Fluid length rounded corner buttons

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We’ve all come accross a design that dictated that the form buttons should have rounded corners (especially in the web 2.0 era). The creation of fixed length rounded corner button is second nature to any self proclaimed web deveopler, but the creation of fluid (well at least fluid inlength if not in height) rounded corners is another thing all together, and that is what I’ll be talking about in this post.

To create our illusion of fluid length rounded button I’ve prepared two images that we will be using.

But just to elaborate, I’m not talking about using fake buttons (nested <span> for instance), and then using Javascript to immitate button funcionality. As we all know, that does not degrade gracfully for folks using older browsers and screenreaders. I will be using semantic XHTML instead.

...
<form action="rounded.html" method="get">
<input type="submit" value="Submit me!" />
</form>
...

The easiest way of acheiving rounded corners in our example is to add a non-semantic empty div after the submit button and the using CSS to style everything.

input.button {
    border: 0;
    background: #fff url(button.gif) no-repeat;
    height: 22px;
    /* used to catch the buttonEnding */
    position: relative;
}

.buttonEnding {
    position: absolute;
    display: inline;
    width: 7px;
    height: 22px;
    background: url(end.gif) no-repeat;
}
...
<form action="rounded.html" method="get">
<input type="submit" value="Submit me!" />
<div class="buttonEnding"></div>
</form>
...

All this works as intended, but I’m a XHTML perfectionist, and as such that empty div for me is like nails on a chalkboard. If done so we would have to add that empty div after all buttons that we wanted to have rounded eges. Now imagine if you will a very long form with multiple buttons. Result, more scratching on the chalkboard. There has to be a better way to do such things.

And fortunately for us, there is. DOM. Here is what we’ll do in plain english:

function buttonEndings() {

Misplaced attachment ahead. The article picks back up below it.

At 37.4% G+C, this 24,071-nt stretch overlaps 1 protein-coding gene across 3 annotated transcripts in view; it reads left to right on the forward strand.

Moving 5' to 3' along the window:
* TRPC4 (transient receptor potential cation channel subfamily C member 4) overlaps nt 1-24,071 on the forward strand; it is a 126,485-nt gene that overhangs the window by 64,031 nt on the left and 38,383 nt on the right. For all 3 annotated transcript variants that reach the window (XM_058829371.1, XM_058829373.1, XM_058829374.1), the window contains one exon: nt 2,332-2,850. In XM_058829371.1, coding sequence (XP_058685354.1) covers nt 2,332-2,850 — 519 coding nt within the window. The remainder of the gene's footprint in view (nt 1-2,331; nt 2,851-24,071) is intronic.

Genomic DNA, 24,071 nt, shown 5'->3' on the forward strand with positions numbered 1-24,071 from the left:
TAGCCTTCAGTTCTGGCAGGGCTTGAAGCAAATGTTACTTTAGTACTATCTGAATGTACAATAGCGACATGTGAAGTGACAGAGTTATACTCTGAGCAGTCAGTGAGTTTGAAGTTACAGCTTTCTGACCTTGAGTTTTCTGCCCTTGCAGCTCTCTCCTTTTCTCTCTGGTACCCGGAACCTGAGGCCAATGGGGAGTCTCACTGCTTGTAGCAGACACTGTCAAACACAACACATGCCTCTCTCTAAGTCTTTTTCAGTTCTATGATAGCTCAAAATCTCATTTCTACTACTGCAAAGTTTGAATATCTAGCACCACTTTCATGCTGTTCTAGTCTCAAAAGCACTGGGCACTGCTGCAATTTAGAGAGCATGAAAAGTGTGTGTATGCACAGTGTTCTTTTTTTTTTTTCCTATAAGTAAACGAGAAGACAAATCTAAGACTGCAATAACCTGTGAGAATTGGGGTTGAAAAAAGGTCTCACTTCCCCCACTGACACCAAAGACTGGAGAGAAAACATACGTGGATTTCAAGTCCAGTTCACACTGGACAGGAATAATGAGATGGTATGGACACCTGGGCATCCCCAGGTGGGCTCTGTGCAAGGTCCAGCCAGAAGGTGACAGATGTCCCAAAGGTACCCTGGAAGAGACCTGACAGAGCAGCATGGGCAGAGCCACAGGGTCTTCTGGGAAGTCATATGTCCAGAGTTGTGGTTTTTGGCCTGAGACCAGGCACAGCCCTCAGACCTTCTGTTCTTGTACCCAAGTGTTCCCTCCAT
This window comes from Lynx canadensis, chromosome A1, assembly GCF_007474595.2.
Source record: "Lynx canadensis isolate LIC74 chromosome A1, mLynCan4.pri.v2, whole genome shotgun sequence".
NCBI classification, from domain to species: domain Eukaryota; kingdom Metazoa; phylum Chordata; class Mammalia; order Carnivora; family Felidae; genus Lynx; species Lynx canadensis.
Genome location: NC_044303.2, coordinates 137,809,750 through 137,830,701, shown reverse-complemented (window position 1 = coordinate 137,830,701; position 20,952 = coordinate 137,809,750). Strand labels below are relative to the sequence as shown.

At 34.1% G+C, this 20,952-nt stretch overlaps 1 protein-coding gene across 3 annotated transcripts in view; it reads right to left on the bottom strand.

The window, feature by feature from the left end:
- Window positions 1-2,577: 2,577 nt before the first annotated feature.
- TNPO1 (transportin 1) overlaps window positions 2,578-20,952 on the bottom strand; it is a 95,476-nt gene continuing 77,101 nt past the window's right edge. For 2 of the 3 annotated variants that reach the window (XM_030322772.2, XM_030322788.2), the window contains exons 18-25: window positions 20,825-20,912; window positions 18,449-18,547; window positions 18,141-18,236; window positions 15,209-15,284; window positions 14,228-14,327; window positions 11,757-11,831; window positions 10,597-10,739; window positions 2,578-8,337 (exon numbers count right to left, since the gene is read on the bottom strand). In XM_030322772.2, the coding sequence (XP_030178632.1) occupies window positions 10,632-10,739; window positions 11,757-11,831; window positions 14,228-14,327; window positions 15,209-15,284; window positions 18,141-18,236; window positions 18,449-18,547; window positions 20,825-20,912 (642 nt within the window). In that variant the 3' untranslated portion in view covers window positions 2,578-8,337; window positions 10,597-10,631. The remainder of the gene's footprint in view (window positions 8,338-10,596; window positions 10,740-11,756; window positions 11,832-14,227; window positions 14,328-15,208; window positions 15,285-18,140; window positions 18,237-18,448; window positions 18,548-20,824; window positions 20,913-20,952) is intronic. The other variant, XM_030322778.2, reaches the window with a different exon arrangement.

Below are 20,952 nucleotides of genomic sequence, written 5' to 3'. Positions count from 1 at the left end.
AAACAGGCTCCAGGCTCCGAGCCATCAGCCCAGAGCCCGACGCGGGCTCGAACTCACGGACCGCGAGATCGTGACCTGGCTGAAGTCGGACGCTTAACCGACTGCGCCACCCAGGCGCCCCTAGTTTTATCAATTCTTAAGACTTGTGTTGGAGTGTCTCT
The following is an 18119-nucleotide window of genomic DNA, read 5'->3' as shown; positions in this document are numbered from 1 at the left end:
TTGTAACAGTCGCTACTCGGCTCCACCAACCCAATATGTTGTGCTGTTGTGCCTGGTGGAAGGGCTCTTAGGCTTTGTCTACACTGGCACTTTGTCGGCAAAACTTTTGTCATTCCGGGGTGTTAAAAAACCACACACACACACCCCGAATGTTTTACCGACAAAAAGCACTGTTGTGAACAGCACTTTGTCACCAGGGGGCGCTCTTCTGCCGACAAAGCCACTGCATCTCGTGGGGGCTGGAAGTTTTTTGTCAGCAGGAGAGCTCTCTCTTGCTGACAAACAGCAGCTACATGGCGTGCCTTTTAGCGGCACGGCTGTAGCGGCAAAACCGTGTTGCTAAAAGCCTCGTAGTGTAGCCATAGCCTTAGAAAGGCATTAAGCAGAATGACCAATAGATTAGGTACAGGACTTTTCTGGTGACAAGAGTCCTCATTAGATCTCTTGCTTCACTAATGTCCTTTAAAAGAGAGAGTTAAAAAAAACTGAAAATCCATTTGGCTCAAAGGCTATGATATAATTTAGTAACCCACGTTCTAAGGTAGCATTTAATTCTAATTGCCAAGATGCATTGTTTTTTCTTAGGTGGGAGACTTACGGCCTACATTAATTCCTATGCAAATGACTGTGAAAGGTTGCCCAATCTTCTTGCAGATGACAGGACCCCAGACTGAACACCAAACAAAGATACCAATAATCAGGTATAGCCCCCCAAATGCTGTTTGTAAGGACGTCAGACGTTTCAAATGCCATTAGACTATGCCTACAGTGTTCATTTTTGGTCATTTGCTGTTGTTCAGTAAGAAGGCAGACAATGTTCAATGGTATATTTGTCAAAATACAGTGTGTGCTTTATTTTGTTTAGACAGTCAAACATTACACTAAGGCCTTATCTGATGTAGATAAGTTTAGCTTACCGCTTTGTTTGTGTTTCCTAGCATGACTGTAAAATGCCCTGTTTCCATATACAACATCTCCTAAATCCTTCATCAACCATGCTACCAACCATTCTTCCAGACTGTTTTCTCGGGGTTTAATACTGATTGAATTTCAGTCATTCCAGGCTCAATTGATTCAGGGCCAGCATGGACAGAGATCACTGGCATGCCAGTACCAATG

if (!document.getElementsByTagName) {
		return false
	}
	
	var buttons = getElementsByClass("button");
	/* loop through all buttons and attach a div */
	for (i=0; i < buttons.length; i++) {
		var div = document.createElement("div");
		div.className = "buttonEnding";
		insertAfter(div, buttons[i]);
	}
}

addLoadEvent(buttonEndings);

This seems to work in all browsers I could test in. If you happen to find a browser in wich this doesn’t work as intended, please do give me a heads up through the contact form.

The way I’m doing this is not perfect. There is much room for improvement. For one thing this function does not degrade gracefully. When a user disables javascript they’re greeted with buttons that have their tails clipped. One could write this a bit better and insert an empty div before and after our buttons, that will then hide all of our rounded parts if Javascript is disabled, but I will leave that implementation up to you.

One could also make all four corners into their own separate images and attach them either using CSS pseudo classes :before and :after or again using Javascript and the DOM, but I guess that’s a whole other story. All I wanted to acheive is what is in front of you right now. Fluid length buttons with rounded corners. And I don’t even mind that the users with javascript disabled don’t see the button ends, as it’s purely presentational.

You might notice that I’m using a number of well known functions that were written by well known Javascript experts. Here is a list of authors and their respectabe functions width links to more inside info on the way those functions work.

If you want you can downlad the full example code here.